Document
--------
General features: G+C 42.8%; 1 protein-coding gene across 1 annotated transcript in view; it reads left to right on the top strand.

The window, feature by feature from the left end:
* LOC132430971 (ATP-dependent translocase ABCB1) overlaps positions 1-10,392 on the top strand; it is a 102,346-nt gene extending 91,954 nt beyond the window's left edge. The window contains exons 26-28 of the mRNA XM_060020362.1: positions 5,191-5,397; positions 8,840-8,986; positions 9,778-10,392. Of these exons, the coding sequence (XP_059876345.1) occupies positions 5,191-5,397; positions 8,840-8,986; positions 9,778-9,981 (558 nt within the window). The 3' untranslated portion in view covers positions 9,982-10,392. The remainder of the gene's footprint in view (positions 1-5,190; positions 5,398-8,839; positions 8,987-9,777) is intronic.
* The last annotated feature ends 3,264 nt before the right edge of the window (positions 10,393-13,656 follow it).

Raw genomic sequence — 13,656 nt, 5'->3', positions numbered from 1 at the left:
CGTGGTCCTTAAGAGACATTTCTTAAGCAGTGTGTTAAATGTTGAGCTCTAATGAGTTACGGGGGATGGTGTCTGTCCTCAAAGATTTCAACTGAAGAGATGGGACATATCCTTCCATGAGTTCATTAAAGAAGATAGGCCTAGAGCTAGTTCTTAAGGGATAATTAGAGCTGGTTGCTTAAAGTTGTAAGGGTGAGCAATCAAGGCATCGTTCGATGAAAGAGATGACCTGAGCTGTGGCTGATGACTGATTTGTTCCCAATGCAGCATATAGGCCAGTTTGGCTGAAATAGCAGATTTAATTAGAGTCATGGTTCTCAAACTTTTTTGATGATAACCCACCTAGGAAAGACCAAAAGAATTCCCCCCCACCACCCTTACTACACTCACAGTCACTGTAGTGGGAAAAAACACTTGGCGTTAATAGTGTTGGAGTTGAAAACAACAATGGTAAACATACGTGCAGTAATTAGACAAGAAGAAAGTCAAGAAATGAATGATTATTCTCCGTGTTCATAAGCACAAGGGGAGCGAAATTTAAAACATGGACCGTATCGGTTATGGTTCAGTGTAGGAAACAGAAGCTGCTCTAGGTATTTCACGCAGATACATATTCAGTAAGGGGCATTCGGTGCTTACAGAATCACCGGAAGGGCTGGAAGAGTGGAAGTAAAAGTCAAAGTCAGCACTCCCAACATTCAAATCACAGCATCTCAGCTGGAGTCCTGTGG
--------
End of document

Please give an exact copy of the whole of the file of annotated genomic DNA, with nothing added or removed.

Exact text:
General features: G+C 42.8%; 1 protein-coding gene across 1 annotated transcript in view; it reads left to right on the top strand.

The window, feature by feature from the left end:
* LOC132430971 (ATP-dependent translocase ABCB1) overlaps positions 1-10,392 on the top strand; it is a 102,346-nt gene extending 91,954 nt beyond the window's left edge. The window contains exons 26-28 of the mRNA XM_060020362.1: positions 5,191-5,397; positions 8,840-8,986; positions 9,778-10,392. Of these exons, the coding sequence (XP_059876345.1) occupies positions 5,191-5,397; positions 8,840-8,986; positions 9,778-9,981 (558 nt within the window). The 3' untranslated portion in view covers positions 9,982-10,392. The remainder of the gene's footprint in view (positions 1-5,190; positions 5,398-8,839; positions 8,987-9,777) is intronic.
* The last annotated feature ends 3,264 nt before the right edge of the window (positions 10,393-13,656 follow it).

Raw genomic sequence — 13,656 nt, 5'->3', positions numbered from 1 at the left:
CGTGGTCCTTAAGAGACATTTCTTAAGCAGTGTGTTAAATGTTGAGCTCTAATGAGTTACGGGGGATGGTGTCTGTCCTCAAAGATTTCAACTGAAGAGATGGGACATATCCTTCCATGAGTTCATTAAAGAAGATAGGCCTAGAGCTAGTTCTTAAGGGATAATTAGAGCTGGTTGCTTAAAGTTGTAAGGGTGAGCAATCAAGGCATCGTTCGATGAAAGAGATGACCTGAGCTGTGGCTGATGACTGATTTGTTCCCAATGCAGCATATAGGCCAGTTTGGCTGAAATAGCAGATTTAATTAGAGTCATGGTTCTCAAACTTTTTTGATGATAACCCACCTAGGAAAGACCAAAAGAATTCCCCCCCACCACCCTTACTACACTCACAGTCACTGTAGTGGGAAAAAACACTTGGCGTTAATAGTGTTGGAGTTGAAAACAACAATGGTAAACATACGTGCAGTAATTAGACAAGAAGAAAGTCAAGAAATGAATGATTATTCTCCGTGTTCATAAGCACAAGGGGAGCGAAATTTAAAACATGGACCGTATCGGTTATGGTTCAGTGTAGGAAACAGAAGCTGCTCTAGGTATTTCACGCAGATACATATTCAGTAAGGGGCATTCGGTGCTTACAGAATCACCGGAAGGGCTGGAAGAGTGGAAGTAAAAGTCAAAGTCAGCACTCCCAACATTCAAATCACAGCATCTCAGCTGGAGTCCTGTGG